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Kentucky Derby 2019

2019 Kentucky Derby Betting

Kentucky Derby Horse Racing Betting Explained

On Saturday, May 4, one of the United State’s historical sporting events takes place when the 20 best three-year-olds in the world enter the starting gate at Churchill Downs for the Kentucky Derby, a betting delight. Every year, America’s most prestigious horse race turns non-gamblers into full-fledged horseplayers while professional horseplayers wait with baited breadth to take down a life-changing score.

For online bookie agents more familiar with traditional sportsbook wagering: football, basketball, and baseball, Kentucky Derby horse racing betting can be intimidating. Not only can it be intimidating, it can also be downright scary for bookie agents that don’t necessarily understand the ins and outs of running an online racebook.

This blog takes last year’s Kentucky Derby and uses that as a case study to explain Kentucky Derby horse racing betting. Understand Kentucky Derby horse racing betting will help online bookies add their online racebooks as a consistent revenue source.

Unlike other sports in the United States, a horse race goes off almost every day, practically 24/7, somewhere in the world. Through your online racebook, you can offer wagers on races not only that happen in North America, but also in Europe, including the UK, and in Australia. That’s a lot of betting options that you probably didn’t even know you could offer your clients.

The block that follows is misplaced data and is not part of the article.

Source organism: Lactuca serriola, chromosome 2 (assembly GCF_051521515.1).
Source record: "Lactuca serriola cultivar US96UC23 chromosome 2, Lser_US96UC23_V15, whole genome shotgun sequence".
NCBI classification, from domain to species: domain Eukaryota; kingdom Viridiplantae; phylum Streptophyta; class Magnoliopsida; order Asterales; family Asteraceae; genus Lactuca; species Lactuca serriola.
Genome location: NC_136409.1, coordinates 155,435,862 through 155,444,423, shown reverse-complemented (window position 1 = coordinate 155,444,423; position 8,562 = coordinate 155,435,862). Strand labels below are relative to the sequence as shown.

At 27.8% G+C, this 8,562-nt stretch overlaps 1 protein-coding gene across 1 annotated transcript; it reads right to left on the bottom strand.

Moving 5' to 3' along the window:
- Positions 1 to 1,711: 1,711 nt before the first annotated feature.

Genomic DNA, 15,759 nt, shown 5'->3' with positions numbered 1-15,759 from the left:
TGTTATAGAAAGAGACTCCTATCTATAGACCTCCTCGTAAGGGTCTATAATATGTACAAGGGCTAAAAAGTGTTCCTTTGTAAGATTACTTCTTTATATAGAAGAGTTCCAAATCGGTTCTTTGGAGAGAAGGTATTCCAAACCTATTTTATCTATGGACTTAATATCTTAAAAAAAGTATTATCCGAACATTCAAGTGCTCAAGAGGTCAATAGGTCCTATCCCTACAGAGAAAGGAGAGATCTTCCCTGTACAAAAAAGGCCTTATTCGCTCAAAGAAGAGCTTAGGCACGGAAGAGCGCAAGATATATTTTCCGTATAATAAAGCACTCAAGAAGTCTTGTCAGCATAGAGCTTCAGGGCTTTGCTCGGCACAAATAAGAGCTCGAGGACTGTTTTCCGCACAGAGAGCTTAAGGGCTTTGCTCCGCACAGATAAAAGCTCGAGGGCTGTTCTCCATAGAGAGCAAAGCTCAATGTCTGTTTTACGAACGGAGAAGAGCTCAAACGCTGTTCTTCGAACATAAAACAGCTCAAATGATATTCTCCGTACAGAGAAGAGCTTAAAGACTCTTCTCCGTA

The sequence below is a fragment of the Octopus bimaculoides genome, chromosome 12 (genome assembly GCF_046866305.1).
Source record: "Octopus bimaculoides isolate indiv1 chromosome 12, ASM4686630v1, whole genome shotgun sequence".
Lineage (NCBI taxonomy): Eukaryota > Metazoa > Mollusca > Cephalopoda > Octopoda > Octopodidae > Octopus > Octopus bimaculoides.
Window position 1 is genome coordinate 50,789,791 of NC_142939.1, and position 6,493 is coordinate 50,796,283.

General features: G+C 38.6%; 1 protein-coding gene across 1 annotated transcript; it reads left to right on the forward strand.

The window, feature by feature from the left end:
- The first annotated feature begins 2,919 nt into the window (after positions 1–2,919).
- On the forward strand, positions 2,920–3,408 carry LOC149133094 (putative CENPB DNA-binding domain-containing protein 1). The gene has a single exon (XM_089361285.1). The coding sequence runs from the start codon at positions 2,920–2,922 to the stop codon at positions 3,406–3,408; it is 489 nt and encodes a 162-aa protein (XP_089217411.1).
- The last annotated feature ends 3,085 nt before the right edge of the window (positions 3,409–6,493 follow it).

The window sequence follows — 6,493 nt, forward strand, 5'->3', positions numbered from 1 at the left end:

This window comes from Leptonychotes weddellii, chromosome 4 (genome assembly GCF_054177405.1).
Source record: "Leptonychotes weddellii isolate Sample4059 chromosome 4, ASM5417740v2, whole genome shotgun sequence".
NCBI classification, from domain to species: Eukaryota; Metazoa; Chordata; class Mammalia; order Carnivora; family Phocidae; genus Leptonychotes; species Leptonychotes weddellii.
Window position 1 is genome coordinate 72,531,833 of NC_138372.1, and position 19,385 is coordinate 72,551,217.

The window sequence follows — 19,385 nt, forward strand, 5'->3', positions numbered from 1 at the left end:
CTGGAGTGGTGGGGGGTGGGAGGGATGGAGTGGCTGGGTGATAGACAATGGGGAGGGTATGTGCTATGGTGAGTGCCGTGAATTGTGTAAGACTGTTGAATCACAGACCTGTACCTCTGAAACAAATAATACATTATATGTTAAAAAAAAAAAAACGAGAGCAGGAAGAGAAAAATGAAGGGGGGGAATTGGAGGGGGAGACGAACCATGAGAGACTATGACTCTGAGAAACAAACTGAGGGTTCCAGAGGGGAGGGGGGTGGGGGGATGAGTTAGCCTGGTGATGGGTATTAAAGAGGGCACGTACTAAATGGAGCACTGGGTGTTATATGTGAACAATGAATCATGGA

By taking a look at Justify’s 2018 Kentucky Derby victory, pay per head agents can develop an understanding of horse racing that should allow them to market their online racebooks. Marketing the online racebook could add a significant revenue stream to their existing sportsbook businesses.

2018 Kentucky Derby: Horse Racing Betting Case Study

The Bob Baffert trained Justify entered the starting gate a solid 5/2 chalk. Baffert had won the Kentucky Derby four previous times, and everyone felt that Justify was indeed the best horse in the race.

Although no horse had won the Kentucky Derby since Apollo in 1882, many felt that Justify was so talented that he could break the curse. It was a muddy, sloppy, racetrack, and even then horseplayers weren’t talked off Justify.

The Baffert runner broke smoothly underneath jockey Mike Smith. Smith put Justify into the race early, sending him up to around 1 to 1 ½ lengths behind front-runner Promises Fulfilled. After that horse started to tire, Smith gave Justify his cue. The Baffert runner easily took the lead and then extended it into the stretch. Although Good Magic, that year’s Blue Grass Stakes winner, made what seemed like a menacing charge, Justify was in no danger of losing.

The Baffert horse paid back $7.80 to win, $6.00 to place, and $4.40 to show. Good Magic, went off at close to 10/1 and paid $9.20 to place, and $6.60 to show. Third place finisher Audible went off at 7/1 and paid $5.80 to show.

All three horses figured to at least hit the board and all three did, which is why the .50 cents trifecta only paid $70.70. However, the superfecta paid $19,618.20 for a $1 wager.

Wait a moment…what? Yep. You read that right. Horseplayers that had last year’s Kentucky Derby superfecta with 3 less than double-digit odds horses finishing in the top 3 slots and the 5/2 favorite winning the race, took home $19,618.20 for a $1 base wager. The reason why is because Instilled Regard, who went off at around 85/1, finished fourth.